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Hispanic Heritage and News–great review of Everyday Chica!

October 18, 2012
Documentarian Adelin Gasana at UCF

Documentarian Adelin Gasana and HASA members after screening of Cuban America

Hello friends,

From mid September through mid October, UCF (and other places) celebrate Hispanic  Heritage.  As advisor to the Hispanic American Student Association (HASA), I am always happy to suggest events such as the October 1st screening of the documentary Cuban America by Adelin Gasana.  HASA members and the public were invited to view this fascinating film that describes the impact Cubans and Cuban Americans have had on Miami.  Among the very many interviewed, Gasana contacted me to relate the Miami of the 1980s when the Mariel Boatlift exiles arrived in an already very challenging era–the height of the cocaine cowboys, the aftermath of the McDuffie Riots etc.  Check this film out and invite Adelin Gasana to come to your school for a screening.  Here’s the link to the FB page of the director.

And some very exciting news–a new and wonderful  review of my chapbook Everyday Chica published in Wisconsin Verse by Lucia Cherciu, a Professor of English at SUNY / Dutchess and author of two books of poetry: Lepădarea de Limbă (The Abandonment of Language) and  Altoiul Râsului (Grafted Laughter).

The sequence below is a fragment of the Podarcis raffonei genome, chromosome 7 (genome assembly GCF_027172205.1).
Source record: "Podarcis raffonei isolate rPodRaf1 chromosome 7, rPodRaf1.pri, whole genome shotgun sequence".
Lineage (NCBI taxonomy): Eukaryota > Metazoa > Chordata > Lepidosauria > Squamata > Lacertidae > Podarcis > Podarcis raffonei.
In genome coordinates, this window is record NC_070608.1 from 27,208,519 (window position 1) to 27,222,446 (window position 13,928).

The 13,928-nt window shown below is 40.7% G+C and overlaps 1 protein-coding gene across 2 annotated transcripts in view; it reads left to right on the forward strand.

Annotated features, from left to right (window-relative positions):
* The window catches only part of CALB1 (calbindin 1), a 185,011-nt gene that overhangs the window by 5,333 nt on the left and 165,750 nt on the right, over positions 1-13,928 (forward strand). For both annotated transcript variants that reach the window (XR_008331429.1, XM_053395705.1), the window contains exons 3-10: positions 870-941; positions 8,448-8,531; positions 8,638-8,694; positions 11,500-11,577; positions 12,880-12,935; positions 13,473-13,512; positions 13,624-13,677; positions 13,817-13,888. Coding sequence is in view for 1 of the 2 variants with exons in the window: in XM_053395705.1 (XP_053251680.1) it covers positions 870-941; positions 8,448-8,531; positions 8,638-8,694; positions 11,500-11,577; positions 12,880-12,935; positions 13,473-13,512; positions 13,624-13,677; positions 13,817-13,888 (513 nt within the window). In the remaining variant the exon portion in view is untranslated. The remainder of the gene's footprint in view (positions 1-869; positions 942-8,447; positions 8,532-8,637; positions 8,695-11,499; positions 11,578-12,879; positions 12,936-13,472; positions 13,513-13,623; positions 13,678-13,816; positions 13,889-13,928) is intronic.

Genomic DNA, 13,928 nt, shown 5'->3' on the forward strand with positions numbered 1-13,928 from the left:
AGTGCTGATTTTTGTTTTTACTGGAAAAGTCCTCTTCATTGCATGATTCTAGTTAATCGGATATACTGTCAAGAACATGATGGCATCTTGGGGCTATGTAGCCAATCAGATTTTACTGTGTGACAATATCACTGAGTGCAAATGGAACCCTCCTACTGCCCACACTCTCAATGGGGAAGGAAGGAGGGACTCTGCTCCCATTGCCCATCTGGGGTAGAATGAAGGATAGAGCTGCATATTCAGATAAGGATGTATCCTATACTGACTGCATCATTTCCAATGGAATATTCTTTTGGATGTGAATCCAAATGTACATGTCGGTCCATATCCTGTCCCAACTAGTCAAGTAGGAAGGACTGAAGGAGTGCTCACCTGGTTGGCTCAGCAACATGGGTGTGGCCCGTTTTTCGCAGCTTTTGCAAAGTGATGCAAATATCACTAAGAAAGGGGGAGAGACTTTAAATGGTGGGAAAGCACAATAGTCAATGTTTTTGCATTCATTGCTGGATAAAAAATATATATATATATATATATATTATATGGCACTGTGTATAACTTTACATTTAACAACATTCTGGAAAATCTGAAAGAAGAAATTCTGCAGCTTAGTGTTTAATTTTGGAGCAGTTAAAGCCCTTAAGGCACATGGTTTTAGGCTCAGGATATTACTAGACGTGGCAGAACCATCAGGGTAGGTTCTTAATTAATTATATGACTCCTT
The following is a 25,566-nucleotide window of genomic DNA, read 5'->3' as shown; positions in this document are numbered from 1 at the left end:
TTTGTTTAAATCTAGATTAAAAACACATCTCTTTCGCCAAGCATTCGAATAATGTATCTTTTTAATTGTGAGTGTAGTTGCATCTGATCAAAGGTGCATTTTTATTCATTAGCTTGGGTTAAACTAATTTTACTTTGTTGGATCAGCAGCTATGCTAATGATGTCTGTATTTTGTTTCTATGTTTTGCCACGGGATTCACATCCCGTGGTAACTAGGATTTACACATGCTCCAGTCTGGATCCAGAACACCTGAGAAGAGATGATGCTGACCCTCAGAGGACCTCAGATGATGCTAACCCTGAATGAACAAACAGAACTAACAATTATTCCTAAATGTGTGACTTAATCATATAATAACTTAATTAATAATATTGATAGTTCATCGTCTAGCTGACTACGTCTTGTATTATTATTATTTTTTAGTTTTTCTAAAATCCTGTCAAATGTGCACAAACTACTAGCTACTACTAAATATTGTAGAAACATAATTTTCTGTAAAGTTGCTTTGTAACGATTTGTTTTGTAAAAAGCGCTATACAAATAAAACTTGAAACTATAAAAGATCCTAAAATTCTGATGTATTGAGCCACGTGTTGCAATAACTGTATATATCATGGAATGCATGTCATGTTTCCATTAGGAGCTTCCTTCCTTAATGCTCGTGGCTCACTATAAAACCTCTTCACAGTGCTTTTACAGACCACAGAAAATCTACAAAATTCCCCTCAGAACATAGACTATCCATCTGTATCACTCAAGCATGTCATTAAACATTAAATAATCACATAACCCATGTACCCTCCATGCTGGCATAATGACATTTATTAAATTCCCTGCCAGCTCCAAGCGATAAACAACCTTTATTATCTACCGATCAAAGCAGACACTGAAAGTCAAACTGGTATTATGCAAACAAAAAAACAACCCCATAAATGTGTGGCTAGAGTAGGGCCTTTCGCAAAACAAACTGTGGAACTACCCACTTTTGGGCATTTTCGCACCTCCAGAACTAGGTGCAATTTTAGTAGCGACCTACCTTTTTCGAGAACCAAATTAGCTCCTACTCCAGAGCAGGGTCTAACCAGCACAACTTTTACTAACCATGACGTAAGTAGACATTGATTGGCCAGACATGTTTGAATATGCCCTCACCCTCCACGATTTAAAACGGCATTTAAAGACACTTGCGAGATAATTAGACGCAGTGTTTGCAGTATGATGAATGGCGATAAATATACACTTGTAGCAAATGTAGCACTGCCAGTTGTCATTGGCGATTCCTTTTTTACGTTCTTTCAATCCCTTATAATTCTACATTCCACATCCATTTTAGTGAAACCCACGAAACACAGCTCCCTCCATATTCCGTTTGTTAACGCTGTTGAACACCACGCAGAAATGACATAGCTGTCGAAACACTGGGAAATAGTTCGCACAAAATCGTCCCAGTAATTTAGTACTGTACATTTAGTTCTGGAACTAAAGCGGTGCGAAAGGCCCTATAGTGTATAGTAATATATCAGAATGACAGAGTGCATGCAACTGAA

Chircu’s review notes the significance of  the longest piece in the collection:

The focal point of the chapbook is “Cuban American Manifesto,” in which Rodríguez Milanés declares “I want to write a Cubaniche poem / full of rhumba, conga y chachacha / con azúcar sazón café Tabaco y salsa / a Cuban poem for those over there / a Cuban American poem for those over here” (22). The poet uses long sentences, drops punctuation, and develops her voice along the seven pages of the poem in an enumeration of contradictions, inner conflicts, nostalgia, and celebration of being Cuban American. Her poem combines the major themes of the chapbook and demonstrates Rodríguez Milanés’s voice as an authentic source of power. The accusatory tone of the poem asks for freedom: “liberate us from consumer-fascism / excess-access and Tommy Hilfiger / liberate us from unpopular public opinion” (25).

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